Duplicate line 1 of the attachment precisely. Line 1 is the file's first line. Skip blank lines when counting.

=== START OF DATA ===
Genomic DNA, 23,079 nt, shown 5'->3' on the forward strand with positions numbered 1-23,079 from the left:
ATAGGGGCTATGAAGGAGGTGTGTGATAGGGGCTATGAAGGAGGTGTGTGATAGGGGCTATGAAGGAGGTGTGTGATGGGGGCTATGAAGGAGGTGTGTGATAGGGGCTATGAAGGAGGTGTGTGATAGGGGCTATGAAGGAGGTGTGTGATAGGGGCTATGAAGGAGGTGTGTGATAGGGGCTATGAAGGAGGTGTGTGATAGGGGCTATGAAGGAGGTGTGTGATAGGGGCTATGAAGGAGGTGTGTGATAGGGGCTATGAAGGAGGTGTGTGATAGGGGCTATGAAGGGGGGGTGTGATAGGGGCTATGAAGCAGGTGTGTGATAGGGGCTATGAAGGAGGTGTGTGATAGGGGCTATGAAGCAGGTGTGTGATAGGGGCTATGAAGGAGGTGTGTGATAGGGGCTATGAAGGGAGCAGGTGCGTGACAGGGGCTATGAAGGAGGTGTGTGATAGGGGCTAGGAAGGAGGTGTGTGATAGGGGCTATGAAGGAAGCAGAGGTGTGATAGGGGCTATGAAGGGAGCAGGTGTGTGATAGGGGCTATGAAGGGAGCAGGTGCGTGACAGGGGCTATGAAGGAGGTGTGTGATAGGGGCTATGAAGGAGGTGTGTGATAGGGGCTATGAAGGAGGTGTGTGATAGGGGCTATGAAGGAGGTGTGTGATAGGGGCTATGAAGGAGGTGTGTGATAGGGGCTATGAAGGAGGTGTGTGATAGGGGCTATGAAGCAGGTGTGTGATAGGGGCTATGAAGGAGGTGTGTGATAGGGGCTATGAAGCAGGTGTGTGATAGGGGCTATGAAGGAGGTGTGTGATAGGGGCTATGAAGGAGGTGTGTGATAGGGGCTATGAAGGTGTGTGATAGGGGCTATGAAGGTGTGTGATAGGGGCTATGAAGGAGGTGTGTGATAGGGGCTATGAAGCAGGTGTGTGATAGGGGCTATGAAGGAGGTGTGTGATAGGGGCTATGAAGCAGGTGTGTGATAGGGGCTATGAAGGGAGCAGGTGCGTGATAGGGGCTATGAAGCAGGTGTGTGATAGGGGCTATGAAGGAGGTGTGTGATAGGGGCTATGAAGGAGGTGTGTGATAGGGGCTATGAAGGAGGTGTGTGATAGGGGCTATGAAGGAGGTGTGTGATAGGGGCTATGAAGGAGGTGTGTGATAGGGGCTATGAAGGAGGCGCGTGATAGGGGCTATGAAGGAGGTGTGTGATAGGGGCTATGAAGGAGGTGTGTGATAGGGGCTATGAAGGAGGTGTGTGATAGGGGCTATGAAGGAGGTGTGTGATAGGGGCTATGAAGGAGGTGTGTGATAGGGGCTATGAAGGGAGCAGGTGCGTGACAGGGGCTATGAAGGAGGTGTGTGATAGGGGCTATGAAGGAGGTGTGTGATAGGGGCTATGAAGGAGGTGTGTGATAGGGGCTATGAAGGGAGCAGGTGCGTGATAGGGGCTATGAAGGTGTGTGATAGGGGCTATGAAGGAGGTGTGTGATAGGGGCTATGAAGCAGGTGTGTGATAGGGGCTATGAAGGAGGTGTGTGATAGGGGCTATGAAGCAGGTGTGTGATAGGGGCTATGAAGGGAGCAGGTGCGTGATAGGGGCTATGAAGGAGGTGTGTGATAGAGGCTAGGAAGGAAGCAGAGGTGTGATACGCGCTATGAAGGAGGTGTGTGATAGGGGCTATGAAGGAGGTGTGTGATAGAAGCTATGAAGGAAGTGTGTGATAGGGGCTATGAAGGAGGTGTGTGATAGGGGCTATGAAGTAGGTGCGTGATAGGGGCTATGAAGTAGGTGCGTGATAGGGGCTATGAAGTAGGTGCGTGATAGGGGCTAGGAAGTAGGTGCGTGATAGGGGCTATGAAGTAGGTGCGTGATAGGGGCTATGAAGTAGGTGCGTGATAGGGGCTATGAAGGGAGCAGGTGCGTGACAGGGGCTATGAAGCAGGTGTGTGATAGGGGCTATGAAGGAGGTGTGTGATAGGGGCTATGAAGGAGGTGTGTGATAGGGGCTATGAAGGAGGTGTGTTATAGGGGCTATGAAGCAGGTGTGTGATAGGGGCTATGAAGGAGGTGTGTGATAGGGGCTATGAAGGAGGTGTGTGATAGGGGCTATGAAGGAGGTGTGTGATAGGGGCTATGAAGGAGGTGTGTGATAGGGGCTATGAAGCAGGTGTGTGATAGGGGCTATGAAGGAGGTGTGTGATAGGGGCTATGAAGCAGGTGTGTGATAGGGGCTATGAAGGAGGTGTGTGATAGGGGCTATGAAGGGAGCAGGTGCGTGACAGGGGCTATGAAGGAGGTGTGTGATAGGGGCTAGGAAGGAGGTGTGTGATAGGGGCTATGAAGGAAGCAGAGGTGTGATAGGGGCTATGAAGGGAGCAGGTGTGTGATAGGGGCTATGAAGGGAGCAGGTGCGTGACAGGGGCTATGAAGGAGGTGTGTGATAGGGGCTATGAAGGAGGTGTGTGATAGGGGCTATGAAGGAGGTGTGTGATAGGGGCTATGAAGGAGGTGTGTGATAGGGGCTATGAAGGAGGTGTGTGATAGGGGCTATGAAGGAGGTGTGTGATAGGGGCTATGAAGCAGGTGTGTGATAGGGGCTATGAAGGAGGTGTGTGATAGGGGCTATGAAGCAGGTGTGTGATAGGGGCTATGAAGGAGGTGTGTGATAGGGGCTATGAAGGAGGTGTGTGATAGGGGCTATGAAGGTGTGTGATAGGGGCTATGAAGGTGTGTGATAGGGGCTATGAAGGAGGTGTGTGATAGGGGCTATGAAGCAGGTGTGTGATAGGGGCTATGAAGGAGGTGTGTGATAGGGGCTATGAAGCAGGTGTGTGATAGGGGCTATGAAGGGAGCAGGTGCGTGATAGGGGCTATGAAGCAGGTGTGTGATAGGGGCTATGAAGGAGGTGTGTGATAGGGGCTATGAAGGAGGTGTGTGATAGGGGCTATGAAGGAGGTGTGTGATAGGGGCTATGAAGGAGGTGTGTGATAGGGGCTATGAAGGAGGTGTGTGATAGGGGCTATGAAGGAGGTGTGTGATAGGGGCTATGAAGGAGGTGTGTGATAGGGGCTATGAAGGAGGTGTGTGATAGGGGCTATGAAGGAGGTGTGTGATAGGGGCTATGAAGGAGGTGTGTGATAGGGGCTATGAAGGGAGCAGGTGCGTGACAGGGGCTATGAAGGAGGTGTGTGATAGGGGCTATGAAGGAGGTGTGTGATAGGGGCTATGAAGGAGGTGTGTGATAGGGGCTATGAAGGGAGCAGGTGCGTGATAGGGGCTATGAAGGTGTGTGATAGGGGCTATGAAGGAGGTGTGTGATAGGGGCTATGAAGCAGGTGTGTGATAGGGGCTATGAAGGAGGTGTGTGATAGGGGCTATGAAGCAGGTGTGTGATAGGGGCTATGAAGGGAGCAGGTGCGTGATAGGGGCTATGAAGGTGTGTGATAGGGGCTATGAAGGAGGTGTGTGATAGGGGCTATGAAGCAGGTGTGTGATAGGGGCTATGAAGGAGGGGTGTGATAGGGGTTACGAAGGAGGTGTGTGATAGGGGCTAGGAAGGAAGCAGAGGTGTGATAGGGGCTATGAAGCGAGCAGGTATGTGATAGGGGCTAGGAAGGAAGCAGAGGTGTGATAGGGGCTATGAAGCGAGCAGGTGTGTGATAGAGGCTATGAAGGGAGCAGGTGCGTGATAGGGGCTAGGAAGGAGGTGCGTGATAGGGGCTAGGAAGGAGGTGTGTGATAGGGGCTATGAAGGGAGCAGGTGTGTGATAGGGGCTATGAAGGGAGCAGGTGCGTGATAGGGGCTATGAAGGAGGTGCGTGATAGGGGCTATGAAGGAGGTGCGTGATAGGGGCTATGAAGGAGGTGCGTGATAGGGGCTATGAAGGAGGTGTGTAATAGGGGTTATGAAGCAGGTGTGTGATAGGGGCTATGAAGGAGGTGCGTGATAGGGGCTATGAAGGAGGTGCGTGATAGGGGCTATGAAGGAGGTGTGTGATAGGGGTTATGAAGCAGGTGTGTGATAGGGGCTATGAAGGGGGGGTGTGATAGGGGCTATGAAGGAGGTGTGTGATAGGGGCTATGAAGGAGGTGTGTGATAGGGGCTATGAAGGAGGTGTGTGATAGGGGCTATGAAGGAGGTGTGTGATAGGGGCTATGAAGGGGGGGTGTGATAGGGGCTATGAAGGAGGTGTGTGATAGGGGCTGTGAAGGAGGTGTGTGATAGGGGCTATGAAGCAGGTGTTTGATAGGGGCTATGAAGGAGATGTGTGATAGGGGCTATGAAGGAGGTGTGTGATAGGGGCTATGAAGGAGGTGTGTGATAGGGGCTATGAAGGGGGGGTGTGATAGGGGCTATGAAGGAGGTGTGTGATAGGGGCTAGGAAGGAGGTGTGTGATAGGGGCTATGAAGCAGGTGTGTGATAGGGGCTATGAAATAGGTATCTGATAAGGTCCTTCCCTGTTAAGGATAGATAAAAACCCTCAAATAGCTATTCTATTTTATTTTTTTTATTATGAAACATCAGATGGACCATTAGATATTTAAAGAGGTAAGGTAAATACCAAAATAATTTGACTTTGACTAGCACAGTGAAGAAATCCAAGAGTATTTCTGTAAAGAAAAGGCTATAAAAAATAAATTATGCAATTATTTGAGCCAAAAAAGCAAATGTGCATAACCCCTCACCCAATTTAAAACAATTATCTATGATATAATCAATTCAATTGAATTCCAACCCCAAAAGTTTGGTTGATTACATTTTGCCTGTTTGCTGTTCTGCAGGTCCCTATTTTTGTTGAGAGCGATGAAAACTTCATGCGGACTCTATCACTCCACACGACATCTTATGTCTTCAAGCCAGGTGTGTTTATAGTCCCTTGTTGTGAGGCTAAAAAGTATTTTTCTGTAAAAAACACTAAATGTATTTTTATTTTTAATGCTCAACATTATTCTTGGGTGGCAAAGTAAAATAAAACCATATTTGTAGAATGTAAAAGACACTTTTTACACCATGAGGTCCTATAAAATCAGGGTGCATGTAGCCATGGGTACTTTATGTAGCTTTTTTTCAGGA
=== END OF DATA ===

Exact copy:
Genomic DNA, 23,079 nt, shown 5'->3' on the forward strand with positions numbered 1-23,079 from the left: